Many restaurants have switched from plastic to paper straws to help the ongoing environmental crisis, and some cities have banned plastic straws indefinitely. I question, however, if this effort is actually making any difference. Looking at statistics, such as how the Great Pacific Garbage Patch and proportion of other oceanic trash continues to grow exponentially, people should focus their attention on limiting the use of other items, like fishing gear/nets and plastic bottles, which have bigger impacts on oceanic ecosystems.
Bans on plastic straws have already been installed in Seattle, and soon to be enforced in Vancouver and the European Union. McDonald’s stated it will ban plastic straws in its Ireland and U.K. locations. Starbucks also announced that they plan to phase out plastic straws from their stores by 2020.
Plastic straws are single-use, not biodegradable, harmful to marine animals and the ocean ecosystem and are generally not accepted at recycling facilities. Environmental activists want to end the use of this seemingly simple item because they contaminate the shores, degrade into everlasting microplastics and millions of straws are discarded into landfills each day.
According to National Geographic, 500 million straws are used by Americans every day; that’s enough to fill 125 school buses, but they only account for a tiny fraction of the pollution. There are 9 million tons of waste in the ocean and 2,000 tons of that comes from plastic straws; that means plastic straws compose only a mere 0.0002%.
In the Great Pacific Garbage Patch, 46% of the trash by mass are fishing nets and fishing gear. So why aren’t we honing in on fishing gear/nets and trying to invent alternatives that are safer for marine life and the environment?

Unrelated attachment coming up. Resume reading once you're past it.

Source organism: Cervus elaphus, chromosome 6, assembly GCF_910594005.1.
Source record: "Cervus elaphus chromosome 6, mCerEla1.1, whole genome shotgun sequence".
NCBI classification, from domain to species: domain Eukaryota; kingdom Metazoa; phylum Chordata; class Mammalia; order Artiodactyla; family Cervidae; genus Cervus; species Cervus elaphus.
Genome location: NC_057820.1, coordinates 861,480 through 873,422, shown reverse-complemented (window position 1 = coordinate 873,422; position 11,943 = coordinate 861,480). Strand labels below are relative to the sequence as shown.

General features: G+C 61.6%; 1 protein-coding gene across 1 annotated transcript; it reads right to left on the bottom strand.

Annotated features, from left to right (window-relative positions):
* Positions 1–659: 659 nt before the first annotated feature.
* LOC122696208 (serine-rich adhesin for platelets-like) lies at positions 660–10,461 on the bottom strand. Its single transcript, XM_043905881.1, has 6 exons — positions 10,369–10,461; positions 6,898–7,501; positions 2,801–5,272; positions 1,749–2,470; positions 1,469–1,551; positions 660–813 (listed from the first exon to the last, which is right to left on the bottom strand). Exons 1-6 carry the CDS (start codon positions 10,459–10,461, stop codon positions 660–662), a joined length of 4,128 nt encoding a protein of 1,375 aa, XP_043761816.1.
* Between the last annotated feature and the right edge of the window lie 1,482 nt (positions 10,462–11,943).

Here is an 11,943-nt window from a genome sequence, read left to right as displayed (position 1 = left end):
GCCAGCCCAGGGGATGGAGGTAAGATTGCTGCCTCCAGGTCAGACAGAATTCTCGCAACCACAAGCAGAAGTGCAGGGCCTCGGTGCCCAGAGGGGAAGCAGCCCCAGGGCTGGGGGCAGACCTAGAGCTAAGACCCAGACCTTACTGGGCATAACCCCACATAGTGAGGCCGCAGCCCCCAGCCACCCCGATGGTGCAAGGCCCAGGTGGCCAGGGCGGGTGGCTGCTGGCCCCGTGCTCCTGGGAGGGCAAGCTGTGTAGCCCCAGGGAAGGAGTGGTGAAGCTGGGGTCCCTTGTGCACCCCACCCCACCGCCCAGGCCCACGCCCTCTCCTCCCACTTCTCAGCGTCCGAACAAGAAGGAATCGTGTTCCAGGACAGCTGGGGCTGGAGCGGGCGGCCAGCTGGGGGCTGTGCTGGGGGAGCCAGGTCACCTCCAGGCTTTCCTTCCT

Yes, plastic straws — although a small part of the issue — are still part of the filth that is contaminating our oceans. There has been a lot of pushback towards lawmakers when proposing anti-plastic straw (bendy straws included) bills regarding those with disabilities.
Just as writer and disability-rights activist, Penny Pepper discussed in her article in The Guardian, many people with disabilities rely on plastic bendy straws. Surely, there are reusable alternatives other than paper straws, such as glass, acrylic, bamboo, silicone or — my recommendation — metal straws. She also states that she has tried the alternatives and they all came with their own set of issues for her.
Perhaps laws should restrict plastic straw distribution rather than ban them, like in San Francisco. Plastic straws are only made available by restaurants or vendors upon request to accommodate a disability or medical need.
Plastic cutlery, fishing gear/nets, plastic water bottles and plastic bags are other components to the trash build up in our oceans that we and the government should start considering making improvisions to.
Ultimately, the switch to paper straws from plastic is a very low-effort attempt to stop the pollution issue. Yes, I strongly believe we should continue to progress towards paper and biodegradable materials to wean off plastics and clean the Earth, but to become an eco-friendly nation, we must reposition our focal point off plastic straws and onto other plastic trash.